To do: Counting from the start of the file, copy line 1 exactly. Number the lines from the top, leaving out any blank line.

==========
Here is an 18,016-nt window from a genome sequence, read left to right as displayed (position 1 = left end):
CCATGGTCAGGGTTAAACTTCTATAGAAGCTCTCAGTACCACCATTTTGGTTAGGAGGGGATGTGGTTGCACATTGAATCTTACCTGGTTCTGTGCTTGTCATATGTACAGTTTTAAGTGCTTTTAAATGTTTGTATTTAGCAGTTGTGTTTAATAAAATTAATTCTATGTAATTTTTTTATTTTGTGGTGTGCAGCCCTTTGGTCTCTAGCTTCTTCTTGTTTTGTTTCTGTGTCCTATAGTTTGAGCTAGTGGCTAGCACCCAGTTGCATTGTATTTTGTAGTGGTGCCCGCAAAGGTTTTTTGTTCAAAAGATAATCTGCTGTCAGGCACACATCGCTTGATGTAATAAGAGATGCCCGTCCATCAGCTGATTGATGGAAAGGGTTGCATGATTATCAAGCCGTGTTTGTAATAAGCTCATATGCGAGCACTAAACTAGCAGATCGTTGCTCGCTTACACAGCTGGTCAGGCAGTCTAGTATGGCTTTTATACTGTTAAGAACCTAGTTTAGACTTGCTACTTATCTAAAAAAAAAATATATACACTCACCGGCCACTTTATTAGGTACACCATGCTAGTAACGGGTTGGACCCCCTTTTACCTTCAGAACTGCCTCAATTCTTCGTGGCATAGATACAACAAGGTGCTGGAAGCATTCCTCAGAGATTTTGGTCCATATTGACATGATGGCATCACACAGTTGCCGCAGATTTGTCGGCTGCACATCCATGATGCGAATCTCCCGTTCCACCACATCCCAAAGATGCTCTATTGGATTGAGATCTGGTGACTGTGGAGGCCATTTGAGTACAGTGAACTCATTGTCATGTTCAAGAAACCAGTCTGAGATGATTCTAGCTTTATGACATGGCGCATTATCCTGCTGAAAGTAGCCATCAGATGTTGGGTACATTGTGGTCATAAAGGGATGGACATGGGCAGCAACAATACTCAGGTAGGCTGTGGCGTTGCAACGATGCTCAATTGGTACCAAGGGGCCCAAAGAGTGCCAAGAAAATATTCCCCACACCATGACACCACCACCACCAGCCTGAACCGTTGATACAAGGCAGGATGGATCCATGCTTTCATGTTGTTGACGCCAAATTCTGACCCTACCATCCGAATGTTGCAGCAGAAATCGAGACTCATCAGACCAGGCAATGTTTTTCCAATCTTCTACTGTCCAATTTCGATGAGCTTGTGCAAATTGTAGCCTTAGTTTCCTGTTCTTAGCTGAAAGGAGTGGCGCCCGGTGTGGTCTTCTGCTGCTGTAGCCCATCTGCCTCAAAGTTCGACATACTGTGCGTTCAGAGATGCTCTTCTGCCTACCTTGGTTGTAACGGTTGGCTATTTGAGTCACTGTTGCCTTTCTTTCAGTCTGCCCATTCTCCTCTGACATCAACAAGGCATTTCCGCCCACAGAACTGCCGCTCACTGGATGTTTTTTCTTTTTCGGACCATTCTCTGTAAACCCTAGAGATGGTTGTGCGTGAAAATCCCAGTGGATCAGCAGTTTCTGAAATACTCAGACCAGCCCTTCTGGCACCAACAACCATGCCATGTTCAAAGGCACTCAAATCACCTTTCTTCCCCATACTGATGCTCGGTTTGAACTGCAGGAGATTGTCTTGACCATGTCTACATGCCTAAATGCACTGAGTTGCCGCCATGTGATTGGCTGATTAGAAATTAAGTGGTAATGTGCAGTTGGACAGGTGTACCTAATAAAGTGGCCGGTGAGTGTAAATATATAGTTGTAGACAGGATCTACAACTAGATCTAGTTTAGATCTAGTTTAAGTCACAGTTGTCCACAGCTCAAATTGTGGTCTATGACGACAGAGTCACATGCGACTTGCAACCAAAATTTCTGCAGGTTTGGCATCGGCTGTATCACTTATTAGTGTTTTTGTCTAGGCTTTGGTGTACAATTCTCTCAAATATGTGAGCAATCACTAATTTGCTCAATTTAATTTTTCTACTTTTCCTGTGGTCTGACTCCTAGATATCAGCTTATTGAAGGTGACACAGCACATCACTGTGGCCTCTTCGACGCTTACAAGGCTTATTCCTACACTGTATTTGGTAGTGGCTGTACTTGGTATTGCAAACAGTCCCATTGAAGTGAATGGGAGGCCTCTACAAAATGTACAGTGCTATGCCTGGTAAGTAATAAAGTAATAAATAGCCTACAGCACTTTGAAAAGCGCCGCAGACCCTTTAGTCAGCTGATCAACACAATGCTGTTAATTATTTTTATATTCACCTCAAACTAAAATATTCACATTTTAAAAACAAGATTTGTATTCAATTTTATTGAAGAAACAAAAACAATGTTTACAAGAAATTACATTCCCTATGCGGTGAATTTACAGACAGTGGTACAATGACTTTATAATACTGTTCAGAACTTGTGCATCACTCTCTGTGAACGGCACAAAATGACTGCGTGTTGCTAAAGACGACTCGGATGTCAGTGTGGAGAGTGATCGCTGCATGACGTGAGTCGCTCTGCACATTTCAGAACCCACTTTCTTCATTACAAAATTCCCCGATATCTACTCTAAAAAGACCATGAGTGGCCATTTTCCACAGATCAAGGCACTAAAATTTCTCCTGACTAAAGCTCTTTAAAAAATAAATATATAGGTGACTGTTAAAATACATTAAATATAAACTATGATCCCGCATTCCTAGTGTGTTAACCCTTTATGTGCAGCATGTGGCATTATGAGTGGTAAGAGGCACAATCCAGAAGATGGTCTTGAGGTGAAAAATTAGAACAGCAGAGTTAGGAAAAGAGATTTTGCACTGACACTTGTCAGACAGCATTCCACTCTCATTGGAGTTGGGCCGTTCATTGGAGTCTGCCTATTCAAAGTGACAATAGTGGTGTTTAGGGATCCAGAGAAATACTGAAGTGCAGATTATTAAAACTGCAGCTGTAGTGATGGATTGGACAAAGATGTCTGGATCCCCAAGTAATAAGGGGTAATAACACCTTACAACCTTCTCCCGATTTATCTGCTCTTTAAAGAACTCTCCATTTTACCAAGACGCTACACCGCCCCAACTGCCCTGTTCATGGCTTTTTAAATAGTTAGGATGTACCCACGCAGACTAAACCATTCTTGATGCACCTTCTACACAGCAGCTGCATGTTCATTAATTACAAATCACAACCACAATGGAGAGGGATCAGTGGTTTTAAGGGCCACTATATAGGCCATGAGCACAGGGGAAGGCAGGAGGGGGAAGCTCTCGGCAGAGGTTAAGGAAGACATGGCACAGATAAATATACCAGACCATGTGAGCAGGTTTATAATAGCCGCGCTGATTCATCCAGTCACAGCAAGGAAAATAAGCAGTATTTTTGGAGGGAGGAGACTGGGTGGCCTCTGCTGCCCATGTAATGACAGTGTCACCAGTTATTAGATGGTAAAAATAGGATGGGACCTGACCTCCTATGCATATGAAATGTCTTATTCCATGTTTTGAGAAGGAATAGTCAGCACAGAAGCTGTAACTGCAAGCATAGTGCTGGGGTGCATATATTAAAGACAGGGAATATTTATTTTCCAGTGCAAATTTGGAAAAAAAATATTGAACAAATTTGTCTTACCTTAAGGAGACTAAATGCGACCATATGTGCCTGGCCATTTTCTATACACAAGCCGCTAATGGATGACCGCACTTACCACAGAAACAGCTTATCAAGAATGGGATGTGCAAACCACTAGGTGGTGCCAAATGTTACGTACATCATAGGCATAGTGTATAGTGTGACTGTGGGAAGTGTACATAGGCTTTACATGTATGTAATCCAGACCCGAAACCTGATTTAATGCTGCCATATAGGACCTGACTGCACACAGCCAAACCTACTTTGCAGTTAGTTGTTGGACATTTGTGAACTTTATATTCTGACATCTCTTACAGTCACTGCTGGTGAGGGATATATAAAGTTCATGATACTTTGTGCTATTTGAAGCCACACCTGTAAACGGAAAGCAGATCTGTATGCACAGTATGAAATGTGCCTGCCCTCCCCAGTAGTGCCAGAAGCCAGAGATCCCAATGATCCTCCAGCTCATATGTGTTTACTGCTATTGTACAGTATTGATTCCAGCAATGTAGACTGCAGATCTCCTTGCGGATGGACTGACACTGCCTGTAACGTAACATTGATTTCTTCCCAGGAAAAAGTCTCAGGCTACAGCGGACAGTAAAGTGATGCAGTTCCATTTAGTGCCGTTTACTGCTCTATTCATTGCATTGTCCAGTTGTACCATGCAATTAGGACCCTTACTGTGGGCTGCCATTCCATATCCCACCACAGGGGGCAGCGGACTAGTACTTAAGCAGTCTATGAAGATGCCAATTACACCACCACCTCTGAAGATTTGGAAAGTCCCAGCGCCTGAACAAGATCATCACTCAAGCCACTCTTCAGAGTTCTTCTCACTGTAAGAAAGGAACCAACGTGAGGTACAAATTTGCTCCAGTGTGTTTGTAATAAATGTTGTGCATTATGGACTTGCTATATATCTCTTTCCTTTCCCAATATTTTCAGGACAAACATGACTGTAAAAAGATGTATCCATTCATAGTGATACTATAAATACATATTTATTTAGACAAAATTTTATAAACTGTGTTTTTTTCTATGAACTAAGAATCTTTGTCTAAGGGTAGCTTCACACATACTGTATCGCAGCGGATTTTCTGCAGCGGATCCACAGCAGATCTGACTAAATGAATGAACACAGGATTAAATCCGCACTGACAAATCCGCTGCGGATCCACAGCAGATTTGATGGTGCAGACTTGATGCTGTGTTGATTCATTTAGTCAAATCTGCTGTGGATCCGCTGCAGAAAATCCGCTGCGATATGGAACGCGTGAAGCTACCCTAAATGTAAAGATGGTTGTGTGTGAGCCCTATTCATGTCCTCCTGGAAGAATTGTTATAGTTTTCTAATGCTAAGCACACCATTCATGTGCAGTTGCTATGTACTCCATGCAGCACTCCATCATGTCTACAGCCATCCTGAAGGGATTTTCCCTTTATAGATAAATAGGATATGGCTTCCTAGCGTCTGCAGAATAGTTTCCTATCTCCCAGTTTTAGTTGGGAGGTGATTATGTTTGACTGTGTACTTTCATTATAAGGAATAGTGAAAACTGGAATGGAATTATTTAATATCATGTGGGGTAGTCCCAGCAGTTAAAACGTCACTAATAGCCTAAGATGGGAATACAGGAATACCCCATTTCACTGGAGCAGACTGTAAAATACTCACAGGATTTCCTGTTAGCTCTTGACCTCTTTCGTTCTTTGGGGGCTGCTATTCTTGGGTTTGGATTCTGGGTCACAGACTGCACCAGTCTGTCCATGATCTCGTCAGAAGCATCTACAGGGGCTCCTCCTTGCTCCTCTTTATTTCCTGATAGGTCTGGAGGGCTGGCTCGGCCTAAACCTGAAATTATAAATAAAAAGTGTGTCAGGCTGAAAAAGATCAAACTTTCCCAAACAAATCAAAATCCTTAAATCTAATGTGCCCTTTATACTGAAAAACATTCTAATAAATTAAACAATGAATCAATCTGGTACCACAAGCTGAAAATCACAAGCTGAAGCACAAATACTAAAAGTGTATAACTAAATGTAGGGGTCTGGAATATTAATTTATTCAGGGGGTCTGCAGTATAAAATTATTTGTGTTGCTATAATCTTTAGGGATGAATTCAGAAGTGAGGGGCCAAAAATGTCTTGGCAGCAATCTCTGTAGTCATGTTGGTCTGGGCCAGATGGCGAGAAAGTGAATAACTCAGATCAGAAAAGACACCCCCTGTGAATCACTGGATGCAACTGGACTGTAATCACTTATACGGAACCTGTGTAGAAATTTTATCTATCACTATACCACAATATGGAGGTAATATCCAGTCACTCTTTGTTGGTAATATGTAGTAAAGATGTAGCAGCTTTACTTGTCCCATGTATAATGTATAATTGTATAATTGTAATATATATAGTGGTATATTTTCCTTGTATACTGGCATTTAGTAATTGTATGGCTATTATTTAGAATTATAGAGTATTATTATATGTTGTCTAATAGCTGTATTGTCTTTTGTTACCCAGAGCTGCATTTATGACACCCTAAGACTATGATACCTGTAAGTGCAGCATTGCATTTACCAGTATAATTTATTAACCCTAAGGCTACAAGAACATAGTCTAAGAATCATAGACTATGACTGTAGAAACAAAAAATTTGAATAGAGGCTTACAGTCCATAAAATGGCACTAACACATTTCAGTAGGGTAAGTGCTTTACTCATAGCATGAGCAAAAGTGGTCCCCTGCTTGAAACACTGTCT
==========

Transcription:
Here is an 18,016-nt window from a genome sequence, read left to right as displayed (position 1 = left end):